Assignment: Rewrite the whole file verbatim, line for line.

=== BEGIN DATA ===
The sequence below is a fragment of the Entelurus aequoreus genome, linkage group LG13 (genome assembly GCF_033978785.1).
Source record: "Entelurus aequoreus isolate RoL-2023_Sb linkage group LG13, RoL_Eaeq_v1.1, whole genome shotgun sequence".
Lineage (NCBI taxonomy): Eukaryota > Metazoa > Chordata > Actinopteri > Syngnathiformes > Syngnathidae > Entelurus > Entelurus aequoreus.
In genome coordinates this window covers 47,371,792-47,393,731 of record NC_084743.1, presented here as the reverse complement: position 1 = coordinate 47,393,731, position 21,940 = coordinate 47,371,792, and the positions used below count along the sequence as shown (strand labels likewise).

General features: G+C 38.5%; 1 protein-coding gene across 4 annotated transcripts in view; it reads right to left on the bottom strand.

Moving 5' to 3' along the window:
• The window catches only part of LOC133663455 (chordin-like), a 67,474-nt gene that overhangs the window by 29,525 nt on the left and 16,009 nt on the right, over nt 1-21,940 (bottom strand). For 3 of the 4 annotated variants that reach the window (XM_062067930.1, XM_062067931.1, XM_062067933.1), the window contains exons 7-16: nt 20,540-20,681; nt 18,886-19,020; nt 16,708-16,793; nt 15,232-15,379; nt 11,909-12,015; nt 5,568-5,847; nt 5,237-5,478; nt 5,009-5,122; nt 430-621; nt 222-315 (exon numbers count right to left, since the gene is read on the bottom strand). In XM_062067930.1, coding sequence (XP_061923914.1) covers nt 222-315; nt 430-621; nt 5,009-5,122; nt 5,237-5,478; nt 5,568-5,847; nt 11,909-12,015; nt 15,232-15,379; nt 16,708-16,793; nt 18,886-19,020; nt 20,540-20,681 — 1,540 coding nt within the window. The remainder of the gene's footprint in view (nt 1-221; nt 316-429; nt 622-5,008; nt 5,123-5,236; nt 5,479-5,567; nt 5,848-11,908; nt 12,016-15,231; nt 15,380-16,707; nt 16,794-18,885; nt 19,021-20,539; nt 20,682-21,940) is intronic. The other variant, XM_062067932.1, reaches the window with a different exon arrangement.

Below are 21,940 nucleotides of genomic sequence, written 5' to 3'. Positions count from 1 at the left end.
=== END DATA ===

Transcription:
The sequence below is a fragment of the Entelurus aequoreus genome, linkage group LG13 (genome assembly GCF_033978785.1).
Source record: "Entelurus aequoreus isolate RoL-2023_Sb linkage group LG13, RoL_Eaeq_v1.1, whole genome shotgun sequence".
Lineage (NCBI taxonomy): Eukaryota > Metazoa > Chordata > Actinopteri > Syngnathiformes > Syngnathidae > Entelurus > Entelurus aequoreus.
In genome coordinates this window covers 47,371,792-47,393,731 of record NC_084743.1, presented here as the reverse complement: position 1 = coordinate 47,393,731, position 21,940 = coordinate 47,371,792, and the positions used below count along the sequence as shown (strand labels likewise).

General features: G+C 38.5%; 1 protein-coding gene across 4 annotated transcripts in view; it reads right to left on the bottom strand.

Moving 5' to 3' along the window:
• The window catches only part of LOC133663455 (chordin-like), a 67,474-nt gene that overhangs the window by 29,525 nt on the left and 16,009 nt on the right, over nt 1-21,940 (bottom strand). For 3 of the 4 annotated variants that reach the window (XM_062067930.1, XM_062067931.1, XM_062067933.1), the window contains exons 7-16: nt 20,540-20,681; nt 18,886-19,020; nt 16,708-16,793; nt 15,232-15,379; nt 11,909-12,015; nt 5,568-5,847; nt 5,237-5,478; nt 5,009-5,122; nt 430-621; nt 222-315 (exon numbers count right to left, since the gene is read on the bottom strand). In XM_062067930.1, coding sequence (XP_061923914.1) covers nt 222-315; nt 430-621; nt 5,009-5,122; nt 5,237-5,478; nt 5,568-5,847; nt 11,909-12,015; nt 15,232-15,379; nt 16,708-16,793; nt 18,886-19,020; nt 20,540-20,681 — 1,540 coding nt within the window. The remainder of the gene's footprint in view (nt 1-221; nt 316-429; nt 622-5,008; nt 5,123-5,236; nt 5,479-5,567; nt 5,848-11,908; nt 12,016-15,231; nt 15,380-16,707; nt 16,794-18,885; nt 19,021-20,539; nt 20,682-21,940) is intronic. The other variant, XM_062067932.1, reaches the window with a different exon arrangement.

Below are 21,940 nucleotides of genomic sequence, written 5' to 3'. Positions count from 1 at the left end.